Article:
New Driveway Could Be a Path to Increasing Home Value
We live in an asphalt and concrete jungle. And much as we try to dress up our front yards with grass and other greenery, it seems that the harsh surface of our driveways often stands out as the most prominent feature of many homes and apartment buildings.
If you’ve been in the market for a new driveway lately, you probably know already that the choices nowadays are a bit mind-numbing. Add to that the fact that for most people, driveways are a pretty mundane topic. But, read on, because a new driveway may indeed be the path to enhancing the value of your property.
“If you’re getting ready to sell a home, a new driveway often adds to ‘curb appeal’ and it can make your home much more striking,” said Bill Burgess, president of Pacific Pavers Inc., a driveway and patio contractor with offices in Woodland Hills and Fountain Valley.
Burgess’ clients--primarily homeowners in the more affluent parts of the Valley and Ventura County--have opted for ripping out their old concrete or asphalt driveways and replacing them with European-style paving stones set into a bed of sand and rock and arranged in a variety of symmetrical patterns. These concrete pavers run about $4 to $7 a square foot, installed, and they come in a variety of shapes and colors. There are also some pavers with joints that allow grass to grow and produce a less monolithic-looking driveway.
An average 1,000-square-foot driveway can cost $4,000 to $7,000 so it’s not necessarily the best investment for more moderately priced homes, Burgess conceded. “It may be overkill if you have a cheaper home,” he said.
There are plenty of other options out there, however, not to mention plenty of dissent among contractors when it comes to picking the best, longest-lasting, most attractive and cost-effective driveway.
“Most of the people who are in the driveway business are shysters, charged Larry Greenspan, president of S&S; Paving Inc. in Calabasas. “Most of them tell a good story, but they don’t care about the quality of their work,” he said. The first thing prospective customers should do is to contact the Contractors State Licensing Board to be sure that the contractor is in good standing and has a general contracting license, or a so-called C-12 license for grading and paving. It’s also important to check the contractor isn’t just picking illegal workers off of street corners early in the morning. And, the contractor should offer proof of liability insurance. Finally, he added, customers should get several written estimates and ask to see some of the contractor’s other recent work.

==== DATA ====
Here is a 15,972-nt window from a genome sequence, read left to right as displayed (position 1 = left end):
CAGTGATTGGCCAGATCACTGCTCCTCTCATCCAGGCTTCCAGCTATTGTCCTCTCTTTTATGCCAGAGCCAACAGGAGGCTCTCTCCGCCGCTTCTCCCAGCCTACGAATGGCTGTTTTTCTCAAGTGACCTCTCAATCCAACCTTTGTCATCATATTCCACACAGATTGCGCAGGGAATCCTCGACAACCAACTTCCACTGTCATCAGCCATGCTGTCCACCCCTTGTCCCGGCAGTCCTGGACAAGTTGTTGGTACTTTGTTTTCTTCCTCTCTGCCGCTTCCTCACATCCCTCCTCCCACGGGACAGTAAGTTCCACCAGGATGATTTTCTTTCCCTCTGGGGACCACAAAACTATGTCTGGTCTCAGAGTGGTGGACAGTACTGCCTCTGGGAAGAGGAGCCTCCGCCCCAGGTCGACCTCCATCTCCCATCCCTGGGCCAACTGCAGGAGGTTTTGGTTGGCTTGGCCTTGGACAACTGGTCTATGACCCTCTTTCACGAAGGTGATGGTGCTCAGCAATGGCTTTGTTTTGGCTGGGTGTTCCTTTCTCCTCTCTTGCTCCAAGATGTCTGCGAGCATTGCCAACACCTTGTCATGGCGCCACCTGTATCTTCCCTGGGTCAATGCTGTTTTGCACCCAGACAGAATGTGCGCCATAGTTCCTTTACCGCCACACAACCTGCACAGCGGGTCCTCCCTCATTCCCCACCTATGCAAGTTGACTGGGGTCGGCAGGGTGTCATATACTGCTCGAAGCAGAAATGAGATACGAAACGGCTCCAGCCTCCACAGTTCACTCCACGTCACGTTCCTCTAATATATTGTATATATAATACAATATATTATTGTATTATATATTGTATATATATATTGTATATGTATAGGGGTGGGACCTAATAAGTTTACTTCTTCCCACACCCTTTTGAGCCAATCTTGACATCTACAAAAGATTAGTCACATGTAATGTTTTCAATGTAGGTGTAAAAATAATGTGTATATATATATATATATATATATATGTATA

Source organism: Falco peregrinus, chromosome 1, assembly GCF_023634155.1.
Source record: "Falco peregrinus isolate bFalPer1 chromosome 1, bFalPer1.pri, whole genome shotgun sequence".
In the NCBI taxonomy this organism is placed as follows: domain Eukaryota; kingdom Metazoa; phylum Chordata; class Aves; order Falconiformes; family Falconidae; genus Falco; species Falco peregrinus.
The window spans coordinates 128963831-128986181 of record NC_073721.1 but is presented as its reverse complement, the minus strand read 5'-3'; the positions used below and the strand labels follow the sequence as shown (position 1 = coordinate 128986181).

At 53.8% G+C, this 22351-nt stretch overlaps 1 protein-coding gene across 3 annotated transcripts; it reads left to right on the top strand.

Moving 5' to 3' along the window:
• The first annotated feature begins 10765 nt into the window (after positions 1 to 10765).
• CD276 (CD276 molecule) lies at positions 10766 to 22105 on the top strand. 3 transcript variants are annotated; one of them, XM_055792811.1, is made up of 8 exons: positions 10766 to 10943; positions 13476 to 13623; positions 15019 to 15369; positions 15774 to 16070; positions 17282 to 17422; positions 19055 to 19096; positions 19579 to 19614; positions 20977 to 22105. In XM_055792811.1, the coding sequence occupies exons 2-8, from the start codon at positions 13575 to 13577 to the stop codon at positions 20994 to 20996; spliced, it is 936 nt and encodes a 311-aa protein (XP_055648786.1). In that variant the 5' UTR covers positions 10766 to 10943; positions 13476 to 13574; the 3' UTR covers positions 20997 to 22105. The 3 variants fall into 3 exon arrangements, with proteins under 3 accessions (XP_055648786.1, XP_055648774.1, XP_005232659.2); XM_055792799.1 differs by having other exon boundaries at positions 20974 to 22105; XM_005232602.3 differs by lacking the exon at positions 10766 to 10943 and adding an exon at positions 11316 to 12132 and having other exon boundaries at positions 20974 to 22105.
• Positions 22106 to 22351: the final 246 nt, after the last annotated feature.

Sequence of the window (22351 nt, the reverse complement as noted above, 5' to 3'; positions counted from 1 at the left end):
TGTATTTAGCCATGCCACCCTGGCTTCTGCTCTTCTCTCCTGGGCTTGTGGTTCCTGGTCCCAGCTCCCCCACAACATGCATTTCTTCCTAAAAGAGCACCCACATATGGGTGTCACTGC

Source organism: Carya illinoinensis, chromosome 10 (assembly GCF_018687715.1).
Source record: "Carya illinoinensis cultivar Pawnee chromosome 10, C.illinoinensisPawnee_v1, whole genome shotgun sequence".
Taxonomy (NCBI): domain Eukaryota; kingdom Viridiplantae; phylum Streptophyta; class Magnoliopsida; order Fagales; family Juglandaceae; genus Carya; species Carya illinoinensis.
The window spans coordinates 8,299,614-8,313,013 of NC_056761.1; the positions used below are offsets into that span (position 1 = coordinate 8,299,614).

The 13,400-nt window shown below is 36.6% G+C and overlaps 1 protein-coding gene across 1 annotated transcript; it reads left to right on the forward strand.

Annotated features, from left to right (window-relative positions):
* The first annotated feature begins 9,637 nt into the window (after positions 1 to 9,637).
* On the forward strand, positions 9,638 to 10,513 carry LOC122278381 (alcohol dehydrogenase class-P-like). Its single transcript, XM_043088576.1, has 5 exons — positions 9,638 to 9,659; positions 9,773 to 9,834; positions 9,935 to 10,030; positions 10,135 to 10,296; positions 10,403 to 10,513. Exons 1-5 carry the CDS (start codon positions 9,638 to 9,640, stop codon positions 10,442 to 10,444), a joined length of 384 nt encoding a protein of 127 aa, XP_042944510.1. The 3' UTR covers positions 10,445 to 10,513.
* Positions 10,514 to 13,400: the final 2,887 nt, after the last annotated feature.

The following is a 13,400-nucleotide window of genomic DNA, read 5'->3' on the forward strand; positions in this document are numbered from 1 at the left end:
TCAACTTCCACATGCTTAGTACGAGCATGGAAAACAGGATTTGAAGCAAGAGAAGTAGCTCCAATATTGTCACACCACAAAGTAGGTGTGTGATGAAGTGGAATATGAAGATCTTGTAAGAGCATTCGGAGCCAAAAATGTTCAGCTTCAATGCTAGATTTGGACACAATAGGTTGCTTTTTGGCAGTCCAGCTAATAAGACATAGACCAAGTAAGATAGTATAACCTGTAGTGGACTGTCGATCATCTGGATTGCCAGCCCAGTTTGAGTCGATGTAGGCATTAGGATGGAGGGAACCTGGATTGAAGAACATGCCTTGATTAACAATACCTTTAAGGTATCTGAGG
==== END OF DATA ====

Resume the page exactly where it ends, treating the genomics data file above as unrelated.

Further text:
Greenspan has spent the past 23 years installing asphalt driveways, which he admits have fallen out of favor with fancier homeowners. He’s convinced, though, that asphalt is the best material for a driveway. “Oil and grease stains won’t show up on asphalt,” he said, and when the driveway starts looking haggard, it’s easy to lay down a so-called slurry seal to make it look new again. When the driveway starts to show some cracks, it’s fairly easy to patch or resurface it altogether. A well-installed two-to-three-inch asphalt driveway should last about 10 to 15 years, Greenspan said. And, he added, “a clean, good-looking driveway makes a big difference for many home buyers.” The cost is roughly $2.65 a square foot.
But Jeff Steele, owner of Reseda-based Artisan Concrete Construction, doesn’t like asphalt at all. Besides being unattractive, he says it doesn’t last nearly as long as concrete. For only about 25% more, he says, homeowners can have a concrete driveway--and concrete, he said, can last indefinitely. Maybe, but people I’ve met with a concrete driveway say that isn’t quite true.
Artisan Concrete charges about $3.50 a square foot to put in a concrete driveway--but with a twist. These driveways feature stamped concrete that turns a regular bed of concrete into the look of cobblestones or brick. Also known as ornamental concrete, rubber molds are used on-site to stamp the concrete into a variety of shapes and sizes. Colors are also added to the mix.
If you want to spend more, you can have a contractor lay a concrete foundation and then cover the driveway with bricks. This will usually cost about $10 a square foot. Flagstone can cost anywhere from $10 to $18 a square foot. If your budget isn’t that generous, you can put in a traditional concrete driveway and add a brick border for about $7 to $8 a running foot.
If you’re wondering whether you’ll get all this money back when it comes time to sell, that’s anybody’s guess. Steele is convinced that “it makes a big impression on prospective home buyers.”
Time will tell.